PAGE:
My accent is a subject of great curiosity for many of the people I meet. Inevitably, at some point during the first few sentences we exchange, they will inquire about my heritage. I've been assumed to be nationalities as diverse as Canadian or American, British or Irish, South African and Scandinavian or German.
When I was in Lopburi, the gathering of English teaching expats I joined had a brief debate about whether I was from the UK or North America. When I told them that I had a permanent home in The Land Down Under, they couldn't get over it. "Australia?! But you don't sound anything like an Australian!" Only one person in recent memory has guessed that I originate from Eastern Europe - he was from the region himself. ("People from our nations make sharp consonant sounds," he explained after noting my astonishment at this insight.)
I have noticed that a person is more likely to think I'm from the UK if they have a Northern American background, and vice versa, which perhaps says more about a tendency not to be very educated about the use of the spoken word on continents other than your own. I have described myself in various ways over time. My earlier foray into self-styled semantics represented a conscious effort to combine as many of the sounds I identified as pleasing into the one narrative. "My accent is eclectic," I proudly went back and forth between different cultural and regional norms. People just nodded bemusedly. A girl from Hong Kong told me that she thought my accent was International, but I think this is too convenient, too lacking in context.
I believe that my strongest influence is North American English, and so, if asked to identify a specific region, it's the one I usually mention first. I might say I have American overtones or undertones, or that I'm inclined towards the American accent, or that I have "an American emphasis", when I'm feeling in the mood to get in touch with my inner Bay Area Californian or Vancouverite.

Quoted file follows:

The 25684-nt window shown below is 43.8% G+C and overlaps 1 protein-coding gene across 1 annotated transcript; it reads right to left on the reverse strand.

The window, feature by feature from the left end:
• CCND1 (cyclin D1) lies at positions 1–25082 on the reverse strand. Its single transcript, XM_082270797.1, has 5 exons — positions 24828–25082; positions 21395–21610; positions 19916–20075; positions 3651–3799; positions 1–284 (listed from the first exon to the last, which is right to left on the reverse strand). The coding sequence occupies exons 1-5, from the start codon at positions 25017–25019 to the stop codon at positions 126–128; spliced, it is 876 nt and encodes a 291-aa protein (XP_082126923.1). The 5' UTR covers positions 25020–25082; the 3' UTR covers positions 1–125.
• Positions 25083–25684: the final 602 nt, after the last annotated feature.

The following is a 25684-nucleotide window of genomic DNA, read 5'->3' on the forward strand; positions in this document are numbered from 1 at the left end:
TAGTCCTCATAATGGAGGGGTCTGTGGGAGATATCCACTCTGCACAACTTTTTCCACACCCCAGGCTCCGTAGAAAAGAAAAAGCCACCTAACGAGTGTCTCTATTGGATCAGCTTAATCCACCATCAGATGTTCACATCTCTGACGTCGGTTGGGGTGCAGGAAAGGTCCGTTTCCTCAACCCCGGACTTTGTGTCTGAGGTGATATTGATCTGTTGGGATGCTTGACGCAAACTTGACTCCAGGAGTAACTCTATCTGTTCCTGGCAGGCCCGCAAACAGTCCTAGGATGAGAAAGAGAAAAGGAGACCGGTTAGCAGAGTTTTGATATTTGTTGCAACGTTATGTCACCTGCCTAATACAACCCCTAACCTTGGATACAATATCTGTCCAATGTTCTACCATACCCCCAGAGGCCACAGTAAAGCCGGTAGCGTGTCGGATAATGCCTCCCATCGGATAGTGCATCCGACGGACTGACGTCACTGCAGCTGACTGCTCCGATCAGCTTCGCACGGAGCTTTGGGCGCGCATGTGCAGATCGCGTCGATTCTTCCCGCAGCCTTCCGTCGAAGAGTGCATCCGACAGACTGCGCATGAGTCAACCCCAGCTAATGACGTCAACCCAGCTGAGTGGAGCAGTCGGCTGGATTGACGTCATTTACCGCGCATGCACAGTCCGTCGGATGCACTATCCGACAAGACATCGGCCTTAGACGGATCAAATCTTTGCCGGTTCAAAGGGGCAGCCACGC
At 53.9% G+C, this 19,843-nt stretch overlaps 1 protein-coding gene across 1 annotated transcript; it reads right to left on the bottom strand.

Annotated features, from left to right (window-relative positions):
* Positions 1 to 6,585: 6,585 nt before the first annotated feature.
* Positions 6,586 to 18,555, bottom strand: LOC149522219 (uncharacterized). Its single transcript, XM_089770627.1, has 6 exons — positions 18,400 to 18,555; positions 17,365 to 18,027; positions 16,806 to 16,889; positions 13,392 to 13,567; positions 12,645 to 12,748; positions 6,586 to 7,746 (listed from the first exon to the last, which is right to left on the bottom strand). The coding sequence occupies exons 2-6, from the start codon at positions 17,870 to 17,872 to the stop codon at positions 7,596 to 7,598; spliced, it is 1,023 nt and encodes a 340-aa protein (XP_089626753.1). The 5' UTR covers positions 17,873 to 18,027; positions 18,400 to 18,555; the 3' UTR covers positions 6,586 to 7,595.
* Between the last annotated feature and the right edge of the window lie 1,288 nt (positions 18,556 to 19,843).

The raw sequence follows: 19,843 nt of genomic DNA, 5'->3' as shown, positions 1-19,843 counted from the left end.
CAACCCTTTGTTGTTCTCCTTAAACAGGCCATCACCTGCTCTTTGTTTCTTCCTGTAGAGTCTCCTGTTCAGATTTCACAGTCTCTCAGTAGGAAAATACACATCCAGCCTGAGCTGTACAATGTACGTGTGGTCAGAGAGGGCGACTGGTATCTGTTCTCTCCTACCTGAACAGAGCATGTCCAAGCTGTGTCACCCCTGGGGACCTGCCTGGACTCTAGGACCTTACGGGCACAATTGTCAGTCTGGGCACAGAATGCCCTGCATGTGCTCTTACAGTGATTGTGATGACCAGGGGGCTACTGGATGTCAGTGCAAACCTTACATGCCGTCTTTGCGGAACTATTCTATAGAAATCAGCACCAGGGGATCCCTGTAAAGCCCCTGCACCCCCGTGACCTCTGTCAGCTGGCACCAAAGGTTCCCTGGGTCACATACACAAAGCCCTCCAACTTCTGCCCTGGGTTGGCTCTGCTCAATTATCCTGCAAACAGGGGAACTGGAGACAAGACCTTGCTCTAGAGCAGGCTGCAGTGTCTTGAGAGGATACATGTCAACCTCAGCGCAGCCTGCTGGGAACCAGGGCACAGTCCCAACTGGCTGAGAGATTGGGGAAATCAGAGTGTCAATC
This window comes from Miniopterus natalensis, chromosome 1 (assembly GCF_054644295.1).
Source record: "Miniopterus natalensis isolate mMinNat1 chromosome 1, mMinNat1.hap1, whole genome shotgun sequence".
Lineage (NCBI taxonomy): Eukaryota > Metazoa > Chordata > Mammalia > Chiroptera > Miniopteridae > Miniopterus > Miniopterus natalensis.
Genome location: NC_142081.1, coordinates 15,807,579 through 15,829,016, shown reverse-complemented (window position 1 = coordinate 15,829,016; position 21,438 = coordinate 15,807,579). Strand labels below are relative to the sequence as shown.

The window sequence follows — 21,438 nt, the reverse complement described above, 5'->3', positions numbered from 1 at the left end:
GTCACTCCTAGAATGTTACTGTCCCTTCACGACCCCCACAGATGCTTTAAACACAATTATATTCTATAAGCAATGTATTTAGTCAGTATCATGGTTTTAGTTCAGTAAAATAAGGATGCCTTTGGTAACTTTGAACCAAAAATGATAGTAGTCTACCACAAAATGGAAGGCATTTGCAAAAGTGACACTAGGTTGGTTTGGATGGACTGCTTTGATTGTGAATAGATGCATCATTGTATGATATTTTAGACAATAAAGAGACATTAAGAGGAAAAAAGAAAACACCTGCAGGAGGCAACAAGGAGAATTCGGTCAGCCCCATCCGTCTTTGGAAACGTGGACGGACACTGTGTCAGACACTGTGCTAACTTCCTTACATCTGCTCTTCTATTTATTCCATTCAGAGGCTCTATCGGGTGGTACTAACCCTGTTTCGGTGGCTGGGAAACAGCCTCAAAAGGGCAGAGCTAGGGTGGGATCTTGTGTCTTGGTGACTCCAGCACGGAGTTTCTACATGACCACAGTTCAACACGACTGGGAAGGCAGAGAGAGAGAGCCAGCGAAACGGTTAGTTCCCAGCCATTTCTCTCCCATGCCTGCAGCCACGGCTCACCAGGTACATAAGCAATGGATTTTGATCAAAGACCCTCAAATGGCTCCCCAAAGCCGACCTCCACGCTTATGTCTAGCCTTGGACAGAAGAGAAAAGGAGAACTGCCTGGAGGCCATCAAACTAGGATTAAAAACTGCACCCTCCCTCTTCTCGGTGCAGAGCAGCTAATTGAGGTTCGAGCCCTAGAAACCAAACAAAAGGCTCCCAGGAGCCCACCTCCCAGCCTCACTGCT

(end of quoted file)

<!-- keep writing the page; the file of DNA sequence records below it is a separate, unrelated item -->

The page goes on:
Why is it that, despite only having visited Vancouver for 2 days, and living in Stanford for eight months or so, I have so much attraction to the lingual features of their brand of English?
It started with American cartoons and TV shows in my childhood, and probably blossomed around the time I started learning about American history. In particular, the culture around human rights struggles vividly captured my imagination, and still hasn't let go. I have often noted that I would love to live in San Francisco, Berkeley or Santa Cruz. However, due to the difficulty of moving to the States, I don't have much hope that I'll have a permanent home there in the near future. And even if I did, I would fit in no more than I do in Western Europe.
But that's okay.
A Lonely Planet Thorn Tree Forum participant wrote that I was not a "unique snowflake", attempting to mock me, but that's actually a wonderful metaphor for individuality - mine, and yours. Even if the difference between your accent and that of your neighbours is minimal, it's still there. No one speaks English (and the other languages you might also speak) quite the way you do. You have your own distinctive sound of voice, so enjoy that uniqueness; those things that make you you.
And if you should ever want to study and affect a multitude of different accents, go for it - you will find that most people find you memorable, original and inspiring.